In this arrangement each of the legs 68 and 69 is separately pivoted to the back frame 64 and provided with a locking strap such as 138.

In operation from the chair position the legs 68 and 69 are first pivoted to their outward positions and the back frame lifted generally vertically to free the reduced diameter end 128 of the rod 127 from the recessed part 129 of the housing 123. It will be appreciated that the slotted connection 133 permits this lifting operation to take place. The back frame is then rotated with the trunnion 125 until it adopts the chain dotted position shown in FIG. 5 when the handle 136 is pulled downwardly to rotate the shaft 137. This causes the link 135 to be moved as shown in the chain dotted position outwardly of the back frame and upwardly along it so that the frame is moved towards the seat frame with the rod 127 extending within the tube 122. It will be appreciated that the shaft 137 causes the linkage on the other side of the back frame to perform the some movement.

It will be appreciated that all the arrangements above described provide a chair frame Which is readily convertible to a settee position so that three people can readily be accommodated thereon. It has been found that although the mechanism of the chair imposes some limita tions on the manner in which the frame is upholstered nevertheless considerable variation in styling can be achieved so that chairs constructed in accordance with the invention will not all present the same visual appearance. Furthermore, a chair in accordance with the invention can be upholstered in the conventional way and will not present an obvious appearance of being convertible.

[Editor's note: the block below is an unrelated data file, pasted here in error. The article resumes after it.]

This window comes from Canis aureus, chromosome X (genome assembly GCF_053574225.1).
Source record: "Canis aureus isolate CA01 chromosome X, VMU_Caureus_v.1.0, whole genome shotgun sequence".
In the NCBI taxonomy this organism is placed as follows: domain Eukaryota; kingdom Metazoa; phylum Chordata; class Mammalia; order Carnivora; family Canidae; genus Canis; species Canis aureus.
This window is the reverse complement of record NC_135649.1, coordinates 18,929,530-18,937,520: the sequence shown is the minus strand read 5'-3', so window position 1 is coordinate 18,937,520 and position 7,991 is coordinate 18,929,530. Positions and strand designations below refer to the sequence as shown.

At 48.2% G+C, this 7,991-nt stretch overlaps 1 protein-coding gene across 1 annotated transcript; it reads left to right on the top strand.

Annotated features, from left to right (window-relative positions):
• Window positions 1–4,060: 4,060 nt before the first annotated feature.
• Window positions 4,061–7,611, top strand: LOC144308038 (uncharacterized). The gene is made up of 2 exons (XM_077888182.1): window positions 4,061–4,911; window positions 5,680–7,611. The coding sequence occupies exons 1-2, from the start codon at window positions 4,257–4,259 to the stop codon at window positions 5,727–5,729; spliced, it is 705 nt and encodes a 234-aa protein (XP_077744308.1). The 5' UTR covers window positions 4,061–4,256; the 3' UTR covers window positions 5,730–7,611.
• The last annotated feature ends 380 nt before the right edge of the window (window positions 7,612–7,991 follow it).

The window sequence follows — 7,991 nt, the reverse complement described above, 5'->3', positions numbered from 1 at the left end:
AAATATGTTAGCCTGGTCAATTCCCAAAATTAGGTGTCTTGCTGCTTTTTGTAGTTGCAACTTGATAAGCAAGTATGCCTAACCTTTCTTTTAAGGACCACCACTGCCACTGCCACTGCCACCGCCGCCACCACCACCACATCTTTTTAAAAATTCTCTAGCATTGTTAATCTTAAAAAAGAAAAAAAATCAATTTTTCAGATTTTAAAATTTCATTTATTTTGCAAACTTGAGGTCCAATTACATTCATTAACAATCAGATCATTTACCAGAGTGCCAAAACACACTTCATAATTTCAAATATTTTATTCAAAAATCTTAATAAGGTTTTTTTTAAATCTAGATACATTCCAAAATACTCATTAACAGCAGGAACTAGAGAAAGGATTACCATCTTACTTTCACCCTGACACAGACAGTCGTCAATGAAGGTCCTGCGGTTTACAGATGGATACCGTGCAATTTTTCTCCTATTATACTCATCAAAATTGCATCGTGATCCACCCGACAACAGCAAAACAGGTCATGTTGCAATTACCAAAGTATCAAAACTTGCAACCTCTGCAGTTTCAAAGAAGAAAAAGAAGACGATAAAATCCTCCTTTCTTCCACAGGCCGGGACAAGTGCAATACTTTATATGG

It will also be appreciated that the base frame may be effectively hidden by polished wood strips or upholstered panels and that other conventional upholstery techniques 5 may be employed to hide the base frame and its operative mechanism from view.

In addition although as described above the two arms are mounted on first and second frame parts it will be understood that the arm 93 could be removably mountable at different inclinations either on the part 1 or the seat frame 53 and the arm 94 could be removably mountable on the first or second frame parts, the seat frame 53 or the back frame 54. Such arrangements would enable the part 2 to be ararnged to move longitudinally of the part 1 or to be omitted.

I claim:

1. A convertible armchair frame comprising a seat frame, a back frame, a first arm frame extending permanently alongside one side edge of the seat frame and a second arm frame, in which the seat frame and the back frame are movable to an aligned settee position, mounting means for said second arm frame, said mounting means being capable of adopting a chair position, in which said second arm frame extends alongside the other side edge of the seat frame, and a settee position, in which said second arm frame is substantially aligned with the first arm frame.

2. A convertible armchair frame comprising a seat frame, a back frame, a first arm frame extending permanently alongside one side edge of the seat frame and a second arm frame, in which the seat frame and the back frame are movable to an aligned settee position, mounting means for said second arm frame, said mounting means being capable of adopting a chair position, in which said second arm frame extends alongside the other side edge of the seat frame, and a settee position, in which said second arm frame is substantially aligned with the first arm frame and pivot means for the seat frame so that in the chair position the upper surface of the seat frame is inclined downwardly towards the back frame and in the settee position the aligned upper surfaces of the seat frame and the back frame are inclined downwardly towards the back frame of the settee.